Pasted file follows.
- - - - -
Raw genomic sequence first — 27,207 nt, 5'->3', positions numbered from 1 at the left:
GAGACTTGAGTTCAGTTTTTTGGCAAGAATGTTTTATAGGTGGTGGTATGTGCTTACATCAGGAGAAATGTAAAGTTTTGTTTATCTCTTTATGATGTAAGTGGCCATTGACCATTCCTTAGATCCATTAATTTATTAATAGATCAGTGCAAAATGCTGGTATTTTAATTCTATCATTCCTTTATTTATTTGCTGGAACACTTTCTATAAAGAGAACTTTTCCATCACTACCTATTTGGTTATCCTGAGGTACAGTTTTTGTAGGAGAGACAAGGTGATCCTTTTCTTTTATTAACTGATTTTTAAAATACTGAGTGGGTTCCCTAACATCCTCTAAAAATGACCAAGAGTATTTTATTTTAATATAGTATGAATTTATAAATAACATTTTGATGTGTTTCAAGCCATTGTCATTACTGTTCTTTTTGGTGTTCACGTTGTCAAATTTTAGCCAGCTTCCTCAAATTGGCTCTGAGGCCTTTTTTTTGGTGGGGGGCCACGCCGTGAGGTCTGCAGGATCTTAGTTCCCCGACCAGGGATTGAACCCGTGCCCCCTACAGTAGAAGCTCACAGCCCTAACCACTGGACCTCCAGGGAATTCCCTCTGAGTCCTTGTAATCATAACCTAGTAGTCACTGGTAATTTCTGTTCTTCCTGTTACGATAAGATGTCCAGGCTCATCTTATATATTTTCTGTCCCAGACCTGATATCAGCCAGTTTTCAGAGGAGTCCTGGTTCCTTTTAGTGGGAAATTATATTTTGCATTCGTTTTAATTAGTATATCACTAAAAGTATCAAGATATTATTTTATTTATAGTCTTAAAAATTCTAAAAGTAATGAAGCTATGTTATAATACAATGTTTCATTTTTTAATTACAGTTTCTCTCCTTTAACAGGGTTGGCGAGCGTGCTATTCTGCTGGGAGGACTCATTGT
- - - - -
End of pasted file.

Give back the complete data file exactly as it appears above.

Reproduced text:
Raw genomic sequence first — 27,207 nt, 5'->3', positions numbered from 1 at the left:
GAGACTTGAGTTCAGTTTTTTGGCAAGAATGTTTTATAGGTGGTGGTATGTGCTTACATCAGGAGAAATGTAAAGTTTTGTTTATCTCTTTATGATGTAAGTGGCCATTGACCATTCCTTAGATCCATTAATTTATTAATAGATCAGTGCAAAATGCTGGTATTTTAATTCTATCATTCCTTTATTTATTTGCTGGAACACTTTCTATAAAGAGAACTTTTCCATCACTACCTATTTGGTTATCCTGAGGTACAGTTTTTGTAGGAGAGACAAGGTGATCCTTTTCTTTTATTAACTGATTTTTAAAATACTGAGTGGGTTCCCTAACATCCTCTAAAAATGACCAAGAGTATTTTATTTTAATATAGTATGAATTTATAAATAACATTTTGATGTGTTTCAAGCCATTGTCATTACTGTTCTTTTTGGTGTTCACGTTGTCAAATTTTAGCCAGCTTCCTCAAATTGGCTCTGAGGCCTTTTTTTTGGTGGGGGGCCACGCCGTGAGGTCTGCAGGATCTTAGTTCCCCGACCAGGGATTGAACCCGTGCCCCCTACAGTAGAAGCTCACAGCCCTAACCACTGGACCTCCAGGGAATTCCCTCTGAGTCCTTGTAATCATAACCTAGTAGTCACTGGTAATTTCTGTTCTTCCTGTTACGATAAGATGTCCAGGCTCATCTTATATATTTTCTGTCCCAGACCTGATATCAGCCAGTTTTCAGAGGAGTCCTGGTTCCTTTTAGTGGGAAATTATATTTTGCATTCGTTTTAATTAGTATATCACTAAAAGTATCAAGATATTATTTTATTTATAGTCTTAAAAATTCTAAAAGTAATGAAGCTATGTTATAATACAATGTTTCATTTTTTAATTACAGTTTCTCTCCTTTAACAGGGTTGGCGAGCGTGCTATTCTGCTGGGAGGACTCATTGT